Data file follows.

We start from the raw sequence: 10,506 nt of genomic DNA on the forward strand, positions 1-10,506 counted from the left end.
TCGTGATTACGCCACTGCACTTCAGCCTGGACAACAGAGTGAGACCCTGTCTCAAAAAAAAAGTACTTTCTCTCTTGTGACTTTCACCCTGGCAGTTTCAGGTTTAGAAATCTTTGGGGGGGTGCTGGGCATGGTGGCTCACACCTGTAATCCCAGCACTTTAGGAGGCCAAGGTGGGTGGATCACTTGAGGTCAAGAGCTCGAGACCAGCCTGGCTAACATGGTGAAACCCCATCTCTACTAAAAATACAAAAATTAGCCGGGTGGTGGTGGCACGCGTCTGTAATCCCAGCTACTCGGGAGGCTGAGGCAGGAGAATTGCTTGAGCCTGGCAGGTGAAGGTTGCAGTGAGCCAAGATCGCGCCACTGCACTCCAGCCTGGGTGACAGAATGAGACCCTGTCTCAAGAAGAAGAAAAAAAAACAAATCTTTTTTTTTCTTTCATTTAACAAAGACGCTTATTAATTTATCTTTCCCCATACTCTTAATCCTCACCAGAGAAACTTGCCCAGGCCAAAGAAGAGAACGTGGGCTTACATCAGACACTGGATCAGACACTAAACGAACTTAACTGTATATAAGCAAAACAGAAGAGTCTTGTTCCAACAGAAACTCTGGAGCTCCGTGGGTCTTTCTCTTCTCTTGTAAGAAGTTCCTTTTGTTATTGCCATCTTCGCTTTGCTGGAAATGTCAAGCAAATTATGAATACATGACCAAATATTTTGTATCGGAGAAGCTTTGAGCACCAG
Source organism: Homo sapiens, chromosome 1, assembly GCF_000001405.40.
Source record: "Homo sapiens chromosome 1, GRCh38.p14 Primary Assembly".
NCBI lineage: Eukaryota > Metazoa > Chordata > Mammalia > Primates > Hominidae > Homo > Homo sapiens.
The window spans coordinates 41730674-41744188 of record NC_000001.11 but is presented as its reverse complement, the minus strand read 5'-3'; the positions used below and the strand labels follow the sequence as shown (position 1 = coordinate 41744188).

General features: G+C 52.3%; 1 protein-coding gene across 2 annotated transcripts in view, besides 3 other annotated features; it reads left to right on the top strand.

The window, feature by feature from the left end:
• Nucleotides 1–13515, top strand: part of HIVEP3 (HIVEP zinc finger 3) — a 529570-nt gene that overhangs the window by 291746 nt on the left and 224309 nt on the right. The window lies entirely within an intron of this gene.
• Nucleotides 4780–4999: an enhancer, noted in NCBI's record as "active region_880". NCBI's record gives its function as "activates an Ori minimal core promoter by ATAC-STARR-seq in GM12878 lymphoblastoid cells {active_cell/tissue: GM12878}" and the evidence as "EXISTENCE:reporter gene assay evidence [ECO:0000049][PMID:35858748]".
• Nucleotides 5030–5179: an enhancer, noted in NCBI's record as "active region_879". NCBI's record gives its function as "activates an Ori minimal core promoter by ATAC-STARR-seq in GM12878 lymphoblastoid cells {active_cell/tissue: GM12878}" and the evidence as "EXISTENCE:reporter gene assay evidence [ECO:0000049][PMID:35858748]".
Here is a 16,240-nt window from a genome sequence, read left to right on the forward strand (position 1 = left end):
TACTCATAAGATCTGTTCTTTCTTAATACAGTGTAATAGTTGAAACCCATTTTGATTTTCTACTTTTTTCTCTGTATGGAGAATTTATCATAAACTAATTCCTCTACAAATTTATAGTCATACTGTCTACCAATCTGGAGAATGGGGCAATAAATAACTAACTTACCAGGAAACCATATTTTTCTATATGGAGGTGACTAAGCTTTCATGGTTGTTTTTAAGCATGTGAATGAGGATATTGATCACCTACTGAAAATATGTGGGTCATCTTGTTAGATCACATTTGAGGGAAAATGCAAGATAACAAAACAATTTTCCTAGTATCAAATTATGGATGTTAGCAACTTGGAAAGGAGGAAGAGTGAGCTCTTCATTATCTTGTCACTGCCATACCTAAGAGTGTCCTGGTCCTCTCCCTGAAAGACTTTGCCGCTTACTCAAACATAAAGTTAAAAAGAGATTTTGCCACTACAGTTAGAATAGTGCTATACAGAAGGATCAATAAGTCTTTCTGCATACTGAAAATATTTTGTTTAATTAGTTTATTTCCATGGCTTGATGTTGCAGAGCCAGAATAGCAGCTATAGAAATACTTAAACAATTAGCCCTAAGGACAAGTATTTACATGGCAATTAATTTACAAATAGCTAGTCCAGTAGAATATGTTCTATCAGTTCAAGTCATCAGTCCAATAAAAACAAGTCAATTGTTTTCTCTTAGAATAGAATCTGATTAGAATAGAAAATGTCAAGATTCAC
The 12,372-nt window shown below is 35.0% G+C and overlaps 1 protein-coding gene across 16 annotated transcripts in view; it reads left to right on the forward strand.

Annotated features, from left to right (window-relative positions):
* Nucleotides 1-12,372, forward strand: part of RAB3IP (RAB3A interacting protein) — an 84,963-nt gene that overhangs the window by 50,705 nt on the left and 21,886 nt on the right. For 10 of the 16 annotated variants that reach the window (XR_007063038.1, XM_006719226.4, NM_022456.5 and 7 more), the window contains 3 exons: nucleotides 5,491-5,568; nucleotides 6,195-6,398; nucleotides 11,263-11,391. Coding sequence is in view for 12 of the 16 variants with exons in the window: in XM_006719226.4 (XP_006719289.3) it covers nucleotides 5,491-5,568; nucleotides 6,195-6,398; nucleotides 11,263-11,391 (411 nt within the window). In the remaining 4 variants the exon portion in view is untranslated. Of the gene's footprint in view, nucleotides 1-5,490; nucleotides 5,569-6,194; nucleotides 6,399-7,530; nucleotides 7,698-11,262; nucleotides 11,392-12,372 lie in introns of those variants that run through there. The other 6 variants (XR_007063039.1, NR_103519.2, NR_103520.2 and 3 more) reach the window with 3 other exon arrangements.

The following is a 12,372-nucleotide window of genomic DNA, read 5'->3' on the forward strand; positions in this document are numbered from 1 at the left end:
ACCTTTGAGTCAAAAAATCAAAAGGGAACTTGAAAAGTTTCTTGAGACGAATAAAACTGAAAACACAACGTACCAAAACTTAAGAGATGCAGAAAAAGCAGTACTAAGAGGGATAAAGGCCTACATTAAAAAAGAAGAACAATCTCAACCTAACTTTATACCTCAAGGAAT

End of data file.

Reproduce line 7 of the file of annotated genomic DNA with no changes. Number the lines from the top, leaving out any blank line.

General features: G+C 52.3%; 1 protein-coding gene across 2 annotated transcripts in view, besides 3 other annotated features; it reads left to right on the top strand.